Java

What Variables Does Java Have?

A variable is a name that has a movable value attached to it. For instance, the data type int indicates that the variable may contain integer values when I write int i=10, where I is a variable whose value is 10. The data types will be discussed in the upcoming tutorial. We’ll talk about variables in this lesson.

How to Declare a variable in Java

Use the following syntax to declare a variable:

data_type variable_name = value;

Value is unnecessary in this case since declaring a variable in Java allows you to later assign a value to it.

As an illustration, the data type int is used here and num is a variable. Don’t worry too much about the data type; just know that it permits this num variable to contain integer values until we explore it in the following session. Although you may learn about data types here, I advise you to finish this guide before moving on to the next.

int num;

In a same manner, we may assign values to the variables as we declare them, as in:

char ch = 'A';
int number = 100;

or we might do it this way:

char ch;
int number;
...
ch = 'A';
number  = 100;

Variables naming convention in java

1) White spaces are not permitted in variable names. For instance, the statement “int number = 100” is incorrect because it has a space in the variable name.
2) Special characters like $ and can be used to start the name of a variable.
3) In accordance with Java coding guidelines, the variable name should be preceded by a lowercase letter, such as int number; Do it this way for long variable names with several words: smallNumber; bigNumber; int (start the second word with capital letter).
4) In Java, variable names are case-sensitive.

Types of Variables in Java

In Java, there are three distinct types of variables.

  1. Local variable
  2. Static (or class) variable
  3. Instance variable

Static (or class) Variable

Due to their association with the class and shared characteristics across all instances of the class, static variables are sometimes referred to as class variables. The modifications made to the static variable using one of the instances would reflect when you accessed it using other objects, for instance, if I created three objects of the same class.

Example of static variable

public class StaticVarExample {
   public static String myClassVar="class or static variable";
	
   public static void main(String args[]){
      StaticVarExample obj = new StaticVarExample();
      StaticVarExample obj2 = new StaticVarExample();
      StaticVarExample obj3 = new StaticVarExample();
      
      //All three will display "class or static variable"
      System.out.println(obj.myClassVar);
      System.out.println(obj2.myClassVar);
      System.out.println(obj3.myClassVar);

      //changing the value of static variable using obj2
      obj2.myClassVar = "Changed Text";

      //All three will display "Changed Text"
      System.out.println(obj.myClassVar);
      System.out.println(obj2.myClassVar);
      System.out.println(obj3.myClassVar);

Output:

class or static variable
class or static variable
class or static variable
Changed Text
Changed Text
Changed Text

As you can see, regardless of the instance through which it is accessed, all three statements produced the identical output. Because to this, we may access static variables without requiring objects, as seen below:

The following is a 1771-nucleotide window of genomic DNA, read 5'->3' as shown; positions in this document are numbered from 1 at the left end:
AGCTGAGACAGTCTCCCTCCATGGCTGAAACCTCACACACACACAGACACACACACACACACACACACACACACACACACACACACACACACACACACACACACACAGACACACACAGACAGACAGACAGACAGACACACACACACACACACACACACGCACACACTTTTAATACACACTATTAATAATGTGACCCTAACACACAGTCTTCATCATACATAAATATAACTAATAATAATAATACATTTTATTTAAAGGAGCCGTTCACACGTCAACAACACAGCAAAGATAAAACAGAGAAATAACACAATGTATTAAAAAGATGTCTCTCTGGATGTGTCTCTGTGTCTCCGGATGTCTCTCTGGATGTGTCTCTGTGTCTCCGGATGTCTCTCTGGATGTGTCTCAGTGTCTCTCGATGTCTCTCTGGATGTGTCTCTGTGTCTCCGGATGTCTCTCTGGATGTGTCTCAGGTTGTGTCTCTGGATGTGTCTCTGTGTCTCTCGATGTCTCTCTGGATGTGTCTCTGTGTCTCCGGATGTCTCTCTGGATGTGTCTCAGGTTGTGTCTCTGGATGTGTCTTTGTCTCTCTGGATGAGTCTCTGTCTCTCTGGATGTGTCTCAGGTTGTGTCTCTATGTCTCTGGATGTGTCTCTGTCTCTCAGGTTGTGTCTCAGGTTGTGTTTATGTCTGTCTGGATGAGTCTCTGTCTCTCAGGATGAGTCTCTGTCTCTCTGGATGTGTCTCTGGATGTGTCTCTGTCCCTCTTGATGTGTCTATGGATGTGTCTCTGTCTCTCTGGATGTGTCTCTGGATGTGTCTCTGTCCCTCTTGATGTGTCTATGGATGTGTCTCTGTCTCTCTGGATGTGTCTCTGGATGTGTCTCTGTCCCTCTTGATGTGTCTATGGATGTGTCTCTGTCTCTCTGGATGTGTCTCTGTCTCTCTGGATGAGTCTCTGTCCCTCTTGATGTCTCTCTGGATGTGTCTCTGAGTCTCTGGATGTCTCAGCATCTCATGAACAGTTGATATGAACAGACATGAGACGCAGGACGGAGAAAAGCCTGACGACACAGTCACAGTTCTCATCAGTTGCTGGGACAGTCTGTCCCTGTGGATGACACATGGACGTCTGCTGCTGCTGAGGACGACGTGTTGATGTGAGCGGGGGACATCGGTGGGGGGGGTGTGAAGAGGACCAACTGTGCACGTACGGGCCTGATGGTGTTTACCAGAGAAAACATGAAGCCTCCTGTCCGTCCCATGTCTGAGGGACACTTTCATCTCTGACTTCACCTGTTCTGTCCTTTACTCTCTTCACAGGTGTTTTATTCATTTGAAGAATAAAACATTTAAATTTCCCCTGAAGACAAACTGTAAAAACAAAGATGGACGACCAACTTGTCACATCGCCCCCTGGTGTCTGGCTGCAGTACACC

System.out.println(myClassVar);

Instance variable

A copy of the instance variable exists for each instance (object) of the class. In contrast to static variables, instance variables have a unique copy of the instance variable for themselves. In the following program, we modified the instance variable value using object obj2, and when we showed the variable using all three objects, only the obj2 value changed, the other values remained the same. This demonstrates that they have a unique instance variable.

Example of Instance variable

public class InstanceVarExample {
   String myInstanceVar="instance variable";
	
   public static void main(String args[]){
	InstanceVarExample obj = new InstanceVarExample();
	InstanceVarExample obj2 = new InstanceVarExample();
	InstanceVarExample obj3 = new InstanceVarExample();
		
	System.out.println(obj.myInstanceVar);
	System.out.println(obj2.myInstanceVar);
	System.out.println(obj3.myInstanceVar);

		
	obj2.myInstanceVar = "Changed Text";

		
	System.out.println(obj.myInstanceVar);
	System.out.println(obj2.myInstanceVar);
	System.out.println(obj3.myInstanceVar);
   }
}

Output:

instance variable
instance variable
instance variable
instance variable
Changed Text
instance variable

Local Variable

These variables are declared within a class method. Their scope is restricted to the method, therefore you are unable to access or modify them outside of the method.

To illustrate the range of local variables, I have defined an instance variable in this example with the same name as a local variable.

Example of Local variable

public class VariableExample {
   // instance variable
   public String myVar="instance variable";
    
   public void myMethod(){
    	// local variable
    	String myVar = "Inside Method";
    	System.out.println(myVar);
   }
   public static void main(String args[]){
      // Creating object
      VariableExample obj = new VariableExample();
    	
      /* We are calling the method, that changes the 
       * value of myVar. We are displaying myVar again after 
       * the method call, to demonstrate that the local 
       * variable scope is limited to the method itself.
       */
      System.out.println("Calling Method");
      obj.myMethod();
      System.out.println(obj.myVar);
   }
}

Output:

Calling Method
Inside Method
instance variable

 

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